Op-Ed Contributors

Debate: Chengguan

Updated: 2011-07-18 08:04

(China Daily)

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The role of urban management officers has come in for sharp public criticism. But who is to blame for all the troubles they cause? Two scholars enlighten us with their views.

Hu Xiaowu

Do not blame city officers alone

Urban management in China has long relied on the city urban administrative and law enforcement bureau, better known as chengguan. But the image of chengguan officers has been tarnished because of the violent clashes they have had with street vendors.

Urban management should be an inclusive system with systematic coordination and cooperation among different sectors of the government. It's unfair that chengguan officers alone have to bear the responsibility of urban management and take the blame for all the faults in the system.

Sometimes, urban residents are frustrated by the noise emanating from stores and restaurants that are open at night and/or construction sites, and seek chengguan officers' help. Others feel threatened by speeding "electric bicycle taxis" or complain against lack of space on pavements and underpasses. Problems arise when chengguan officers try to confront people causing the disturbances and inconvenience to restore order.

Chengguan officers are just one part of a city's administration, and take orders from higher authorities. So rather than blaming chengguan officers, people should help the administration find the root of urban management problems and solve them.

China's urban management has made great progress in recent years, but it has not kept pace with urbanization and social transformation. Many cities have to build new buildings and roads, and offer new jobs. But when a city's administration sanctions big infrastructure projects, people complain against the air and noise pollution they cause and demand that order and peace be restored. In other words, many residents want the best of both worlds - fast urban development to ensure they get all the amenities and an environment of peace and order - which chengguan officers are unable to meet. How can chengguan officers stop the construction craze in China?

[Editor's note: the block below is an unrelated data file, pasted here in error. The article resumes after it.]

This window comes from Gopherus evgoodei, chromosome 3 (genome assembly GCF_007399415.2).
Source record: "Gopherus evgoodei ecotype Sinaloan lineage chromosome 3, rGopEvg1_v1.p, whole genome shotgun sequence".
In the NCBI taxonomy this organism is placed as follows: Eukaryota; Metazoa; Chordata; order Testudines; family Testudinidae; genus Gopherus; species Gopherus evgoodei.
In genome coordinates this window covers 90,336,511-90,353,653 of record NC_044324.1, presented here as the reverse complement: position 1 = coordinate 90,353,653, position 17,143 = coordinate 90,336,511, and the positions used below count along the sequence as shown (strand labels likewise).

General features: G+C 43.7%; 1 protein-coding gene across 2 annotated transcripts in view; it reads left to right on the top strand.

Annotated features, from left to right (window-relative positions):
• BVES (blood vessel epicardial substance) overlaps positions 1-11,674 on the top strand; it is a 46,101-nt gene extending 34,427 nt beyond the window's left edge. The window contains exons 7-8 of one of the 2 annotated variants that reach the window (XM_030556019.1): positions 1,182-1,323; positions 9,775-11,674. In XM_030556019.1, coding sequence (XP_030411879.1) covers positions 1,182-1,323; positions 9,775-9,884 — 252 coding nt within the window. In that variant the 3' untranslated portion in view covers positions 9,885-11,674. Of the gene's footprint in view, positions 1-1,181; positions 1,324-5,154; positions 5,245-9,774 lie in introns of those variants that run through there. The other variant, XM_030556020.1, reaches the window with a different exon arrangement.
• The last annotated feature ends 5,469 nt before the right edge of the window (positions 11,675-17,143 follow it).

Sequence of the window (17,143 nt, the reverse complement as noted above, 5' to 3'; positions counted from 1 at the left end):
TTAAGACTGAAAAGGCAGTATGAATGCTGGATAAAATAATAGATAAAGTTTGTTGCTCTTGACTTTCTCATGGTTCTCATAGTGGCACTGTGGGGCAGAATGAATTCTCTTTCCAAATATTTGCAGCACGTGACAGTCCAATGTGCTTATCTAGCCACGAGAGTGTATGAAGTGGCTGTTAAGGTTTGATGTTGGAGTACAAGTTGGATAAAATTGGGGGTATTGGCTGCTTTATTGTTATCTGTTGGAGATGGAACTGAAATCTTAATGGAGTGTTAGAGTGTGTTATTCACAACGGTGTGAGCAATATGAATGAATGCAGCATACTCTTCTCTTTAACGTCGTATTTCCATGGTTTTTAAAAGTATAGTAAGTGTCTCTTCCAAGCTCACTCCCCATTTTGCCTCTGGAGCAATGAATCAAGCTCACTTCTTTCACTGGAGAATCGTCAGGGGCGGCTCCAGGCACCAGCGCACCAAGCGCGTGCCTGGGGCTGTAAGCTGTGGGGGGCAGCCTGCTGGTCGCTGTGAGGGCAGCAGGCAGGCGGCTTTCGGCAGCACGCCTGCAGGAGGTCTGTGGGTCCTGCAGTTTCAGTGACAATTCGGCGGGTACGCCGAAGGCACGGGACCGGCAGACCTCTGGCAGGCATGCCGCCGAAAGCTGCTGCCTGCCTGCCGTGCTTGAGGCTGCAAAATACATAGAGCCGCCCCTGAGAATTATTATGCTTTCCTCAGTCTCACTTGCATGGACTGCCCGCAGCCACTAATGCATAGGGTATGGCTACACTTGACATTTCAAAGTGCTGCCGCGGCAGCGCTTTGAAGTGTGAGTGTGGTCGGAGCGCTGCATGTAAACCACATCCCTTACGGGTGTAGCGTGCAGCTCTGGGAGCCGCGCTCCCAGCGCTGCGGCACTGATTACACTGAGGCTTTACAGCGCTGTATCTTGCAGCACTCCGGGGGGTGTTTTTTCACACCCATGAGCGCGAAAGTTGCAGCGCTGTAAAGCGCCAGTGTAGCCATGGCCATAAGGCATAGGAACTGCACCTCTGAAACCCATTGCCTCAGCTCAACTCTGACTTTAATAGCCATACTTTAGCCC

To achieve the goal of "better city, better life", we need to rethink the planning and management style followed by cities. The first step city authorities take should be to regulate the new construction projects. Because of lack of proper supervision, construction site managers often ignore residents' right to information. That's why many people are ignorant of the reasons behind the fast pace of construction in some areas.

City officials need to change their belief in skyscrapers, too, and impose strict standards on all new construction projects. They should ensure that construction sites dispose their waste properly, cause little or no noise at night and do not obstruct the flow of traffic so as to cause minimum trouble for residents in the vicinity. And they should sanction a construction project only with the consent of or minimal opposition from the local people.

The authorities also have to give up the over-pursuit of uniformity. If they force chengguan officers to close small shops, drive away vendors and remove all "obstacles", the result could be harmful, because many people could lose their livelihood and local residents might find it difficult to buy things as easily.

Several recent cases show how much hatred vendors have against chengguan officers because of their violent methods. It is thus important that the authorities consider everyone's needs and stop ordering chengguan officers to use violent means against disadvantaged people only because their modes of livelihoods do not conform to that of the majority.

Long-term planning and efficient law enforcement are both needed to better maintain order in cities. City planners must work out a comprehensive long-term plan and stick to it, instead of changing it at will. Too many new buildings have been demolished in recent years because of a change of mind by higher officials. The authorities need to understand and follow sustainable development and stop wasting resources on unnecessary projects.

Overall, the efficiency of the current urban management is low. Urban management consists of many aspects, including environmental protection, street cleaning, noise control, air quality monitoring and proper waste disposal. But it seems the main task of chengguan officers now is to drive away vendors from pavements and underpasses. Chengguan officers should be responsible for maintaining order, not for clearing streets and underpasses of vendors.

The authorities should remember that they are duty-bound to serve the people first. And if chengguan officers follow that principle, their job should be to provide public service, not forceful and administrative governance. Chengguan officers can do a better job by serving residents, especially at the grass-roots level. For example, they can make provisions for more people to share the resources of "street economy" by coordinating and better planning the business time of vendors. That's the sort of service people need most.

The author is a professor of sociology at Nanjing University.

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